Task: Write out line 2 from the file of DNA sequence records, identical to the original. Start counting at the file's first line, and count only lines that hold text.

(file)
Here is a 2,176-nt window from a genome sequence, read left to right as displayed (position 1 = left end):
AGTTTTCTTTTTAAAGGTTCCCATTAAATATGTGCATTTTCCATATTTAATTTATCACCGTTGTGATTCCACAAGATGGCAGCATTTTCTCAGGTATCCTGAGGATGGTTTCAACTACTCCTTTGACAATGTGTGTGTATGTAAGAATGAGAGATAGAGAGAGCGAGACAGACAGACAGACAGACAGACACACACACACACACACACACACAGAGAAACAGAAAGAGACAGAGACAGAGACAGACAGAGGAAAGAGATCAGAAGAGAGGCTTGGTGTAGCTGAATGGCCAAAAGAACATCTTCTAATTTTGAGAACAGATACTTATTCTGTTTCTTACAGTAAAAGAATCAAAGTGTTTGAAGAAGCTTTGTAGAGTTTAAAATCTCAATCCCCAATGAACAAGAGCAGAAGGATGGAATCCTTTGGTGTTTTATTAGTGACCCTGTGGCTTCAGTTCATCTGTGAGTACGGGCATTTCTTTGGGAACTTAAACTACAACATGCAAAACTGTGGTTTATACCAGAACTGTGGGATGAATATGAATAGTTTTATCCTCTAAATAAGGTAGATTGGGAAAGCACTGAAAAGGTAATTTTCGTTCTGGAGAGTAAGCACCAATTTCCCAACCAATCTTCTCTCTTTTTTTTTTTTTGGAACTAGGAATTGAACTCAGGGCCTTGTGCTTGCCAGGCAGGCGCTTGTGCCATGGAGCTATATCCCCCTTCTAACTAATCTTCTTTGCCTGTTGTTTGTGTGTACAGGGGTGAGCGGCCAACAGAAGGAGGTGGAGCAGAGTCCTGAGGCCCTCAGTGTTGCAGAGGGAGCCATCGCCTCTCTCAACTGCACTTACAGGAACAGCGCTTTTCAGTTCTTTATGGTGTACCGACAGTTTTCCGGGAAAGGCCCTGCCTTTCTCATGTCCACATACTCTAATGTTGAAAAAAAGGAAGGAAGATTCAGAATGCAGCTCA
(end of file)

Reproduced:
AGTTTTCTTTTTAAAGGTTCCCATTAAATATGTGCATTTTCCATATTTAATTTATCACCGTTGTGATTCCACAAGATGGCAGCATTTTCTCAGGTATCCTGAGGATGGTTTCAACTACTCCTTTGACAATGTGTGTGTATGTAAGAATGAGAGATAGAGAGAGCGAGACAGACAGACAGACAGACAGACACACACACACACACACACACACAGAGAAACAGAAAGAGACAGAGACAGAGACAGACAGAGGAAAGAGATCAGAAGAGAGGCTTGGTGTAGCTGAATGGCCAAAAGAACATCTTCTAATTTTGAGAACAGATACTTATTCTGTTTCTTACAGTAAAAGAATCAAAGTGTTTGAAGAAGCTTTGTAGAGTTTAAAATCTCAATCCCCAATGAACAAGAGCAGAAGGATGGAATCCTTTGGTGTTTTATTAGTGACCCTGTGGCTTCAGTTCATCTGTGAGTACGGGCATTTCTTTGGGAACTTAAACTACAACATGCAAAACTGTGGTTTATACCAGAACTGTGGGATGAATATGAATAGTTTTATCCTCTAAATAAGGTAGATTGGGAAAGCACTGAAAAGGTAATTTTCGTTCTGGAGAGTAAGCACCAATTTCCCAACCAATCTTCTCTCTTTTTTTTTTTTTGGAACTAGGAATTGAACTCAGGGCCTTGTGCTTGCCAGGCAGGCGCTTGTGCCATGGAGCTATATCCCCCTTCTAACTAATCTTCTTTGCCTGTTGTTTGTGTGTACAGGGGTGAGCGGCCAACAGAAGGAGGTGGAGCAGAGTCCTGAGGCCCTCAGTGTTGCAGAGGGAGCCATCGCCTCTCTCAACTGCACTTACAGGAACAGCGCTTTTCAGTTCTTTATGGTGTACCGACAGTTTTCCGGGAAAGGCCCTGCCTTTCTCATGTCCACATACTCTAATGTTGAAAAAAAGGAAGGAAGATTCAGAATGCAGCTCA